The question thus arises whether ordinary games
at cards, which aro not specially mentioned, are
to be reckoned among things allowed or things
A mover from the Cherokee Nation passed
through town this afternoon, with the worst
cae of variegated team we ever saw. He had a
span of jacks in the "lead," next a yoke of cows
with calves then a yoke of bulls, and a mule
and horse for "wheelers," all hitched, to- one
wagon. Iudrpeu&exce Courier.
COHHOS SBXSB T. PREJUDICE.
By E.V. Pierce, M.Dn of the World's DLtpen.
sary, Buffalo, N. Y, author of " The People's
Common Sense Medical Adviser," etc., etc.
I am aware that Ihere is a popular, aud not
altogether unfounded, prejudice against "patent
medicines," owing to tbe small amount of merit
which many of them possess. Tho appellation
"Patent Medicine," doe not apply to my reme
dies, as no iat-ut hat ever been asked for or ob
tained upon them, ui.r have they been urged
npon the public as " cure-alls.". They are simply
some favorite prescriptions, which, iu a very ex
tensive practice, have proved their superior rem
edial virtues iu tho cure of thu diseases for which
they aro recommended. Every practicing physi
ciau has his favorite remedies, which heoftenest
recommends or uses, because ho has the greatest
confidence ln their virtues. Tho patient doc
not know their composition. Even prescriptions
aro usually written in a langnago unintelligible
to any but tho druggist. As much secrecy is em
ployed as in the preparation of proprietary medi
cines. Docs the fact that an articlo is prepared
by a process known only to tho manufacturer,
render that article less valuable! How many
physicians know the elementary composition of
tbe remedies which tbey employ, some of which
have never been analyzed I Few practitioners
know bow Morphine, Quinine, Podophylin, Lep
tandrin, Pepsin, or Chloroform, are made, or how
nauseous drugs aro transformed into palatable
elixirs; yet they do not hesitate to employ
them. It is not inconsistent to use a prescrip
tion, the composition of which is unknown to us,
and discard another preparation simply because
it is accompanied by a printed statement of its
properties with directions for its us.
Some persons, while admitting that my medi
cines are good pharmacental compounds, abject
to them on the ground that they are too often
used with insufficient judgment. I proposo to
obviate this difficulty by enlighteuing the peo
ple as to the structure aud functions of their
bodies, the causes, character and symptoms of
disease, and by indicating the proper and judi
cious employment of my medicines, together
with such auxiliaryjl!3tht as may bo neces
sary. Such is one of tbe designs of tho People's
Medical Adviser, forty thousand copies of which
have already been published, and are sold at the
exceedingly low price of $1.40, and scut (post
paid) to any address within the United States
If you would patronize medicines, scientifically
prepared, use my Family Medicines. Golden
Medical Discovery is tonie, alterative, or blood
cleansing, aud an nnequaled cough remedy ;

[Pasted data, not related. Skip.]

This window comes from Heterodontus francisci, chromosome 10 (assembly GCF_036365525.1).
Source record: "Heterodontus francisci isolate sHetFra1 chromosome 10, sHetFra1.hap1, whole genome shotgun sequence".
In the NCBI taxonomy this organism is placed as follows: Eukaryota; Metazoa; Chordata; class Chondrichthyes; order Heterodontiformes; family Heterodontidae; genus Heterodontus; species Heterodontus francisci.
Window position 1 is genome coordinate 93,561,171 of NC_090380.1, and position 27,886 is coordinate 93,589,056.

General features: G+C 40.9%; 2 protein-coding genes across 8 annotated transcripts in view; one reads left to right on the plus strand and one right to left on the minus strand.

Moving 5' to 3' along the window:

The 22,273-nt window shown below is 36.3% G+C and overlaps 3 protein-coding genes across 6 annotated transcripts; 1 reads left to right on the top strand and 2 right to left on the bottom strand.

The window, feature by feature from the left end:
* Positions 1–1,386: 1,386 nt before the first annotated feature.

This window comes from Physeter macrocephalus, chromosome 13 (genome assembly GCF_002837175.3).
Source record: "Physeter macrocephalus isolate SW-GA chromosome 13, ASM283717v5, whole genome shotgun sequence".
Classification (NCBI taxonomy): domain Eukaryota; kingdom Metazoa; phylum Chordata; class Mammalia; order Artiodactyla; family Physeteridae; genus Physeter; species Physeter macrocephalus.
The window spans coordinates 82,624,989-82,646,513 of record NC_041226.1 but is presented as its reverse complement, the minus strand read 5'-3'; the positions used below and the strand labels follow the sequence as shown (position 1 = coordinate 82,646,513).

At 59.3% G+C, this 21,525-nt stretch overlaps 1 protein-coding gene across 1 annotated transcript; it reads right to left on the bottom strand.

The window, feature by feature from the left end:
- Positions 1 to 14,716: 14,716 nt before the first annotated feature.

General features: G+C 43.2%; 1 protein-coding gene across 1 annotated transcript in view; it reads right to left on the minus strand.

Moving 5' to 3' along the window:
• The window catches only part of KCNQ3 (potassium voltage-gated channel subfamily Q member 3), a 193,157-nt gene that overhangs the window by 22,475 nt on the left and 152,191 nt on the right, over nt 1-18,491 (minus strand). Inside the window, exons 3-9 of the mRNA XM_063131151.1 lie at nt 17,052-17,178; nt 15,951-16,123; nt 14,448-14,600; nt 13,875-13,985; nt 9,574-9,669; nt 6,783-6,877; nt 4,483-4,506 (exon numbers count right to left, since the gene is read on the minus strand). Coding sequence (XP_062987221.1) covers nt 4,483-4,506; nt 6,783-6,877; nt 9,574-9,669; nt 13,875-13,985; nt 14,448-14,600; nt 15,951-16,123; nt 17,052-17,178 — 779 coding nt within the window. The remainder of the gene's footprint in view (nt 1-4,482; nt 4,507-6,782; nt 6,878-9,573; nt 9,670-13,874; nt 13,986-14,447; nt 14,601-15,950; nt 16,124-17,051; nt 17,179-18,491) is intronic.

Pleasant Purgative Pellets, scarcely larger than
mustard seed, constitute an agrceablo and relia
ble physic ; Favorite Prescription, a remedy for
debilitated females; my Compound Extract of
Smart-Weed, a magical remedy for pain, bowel
complaints, and an uncqiialed Liniment for both
human and horse-flesh ; while Dr. Sage's Catarrh
Remedy is known the world over as the greatost
specific for Catarrh and "Cold iu the Head,''
ever given to tho public.
These standard remedies havo been before tbo
public for many years a period long cnongh to
fully test their merits, and tho best argument
that can be advanced iu their favor is tbo fact
that their salo was ncer so great as during tbo
past six months.
i iai si
Allen Met Invincible His Risings Up and
The ringing assertion of Hon. L.T. Ncal before
tho Democratic Stato (Joinontiou, that "Gov. Al
len had never known defeat iu a contest for pop
ular favor," needs correction. A certain amount
of oratorical Uoridity and glittering, indefinite
generalization is, perhaps, pcruiissiblo iu a nom
inating speech before political conventions, bnt
our eloquent young Congressman was so obliv
ions of facts, and struck mi deeply at tho root of
tbo truth of history, that wo must ask a revision
of his remarks.
For tho benefit of Mr. Neal (who should bo
better posted) and for tho information of tbo
public (who shonld have the facts), wo may say
that Gov. Allen was never strong before tho
people. For verification of this look at tho rec
ord: Ho was lieatcn for tho Legislature iu this
County in 1331 by Gen. Worthington.
In lt&2 ho was elected to Congress from this
district by a scratch, having a majority of but
In 1834 bo hankered fur another term, but was
badly beaten by Hon. William Key Bond.
In lfcKO bo still craved for tbe place, bnt Mr.
Bond again walked over tho course by a largo
The truth of history, therefore, is that of the
five times Gov. Allen has been befgro tbo pnblic
for office, he was invited to riso up twice, nnd
requested to sit down thrice and tho sit down
majorities largely exceeded tho riso up ones.
Will Mr. Neal pleacu see, that tho press of the
State is furnishfd witit-r4)ifrected copy of his
speech ! Chillicothe Register.
New llAMrsmiiE Tk.mp Law. New Hamp
shire has a new "tramp" law, entitled "An act
to suppress vagrancy," which is proving very
efficacious. Its first section provides that if auy
person shall be a public vagrant, beggar or
tramp, of which fact an act of begging ur va
grancy shall be evidence, ho shall, upon com
plaint before a Jnstico of tho Peace or Police
Court, be sentenced to hard labor upon any
county or town farm, or to any honso of correc
tion or common jail, not exceeding six mouths.
The second section authorizes Overseers of the
Poor or County Commissioners, iu cases where
suitable labor cannot be found at tho place to
which such person has been sentenced, to bind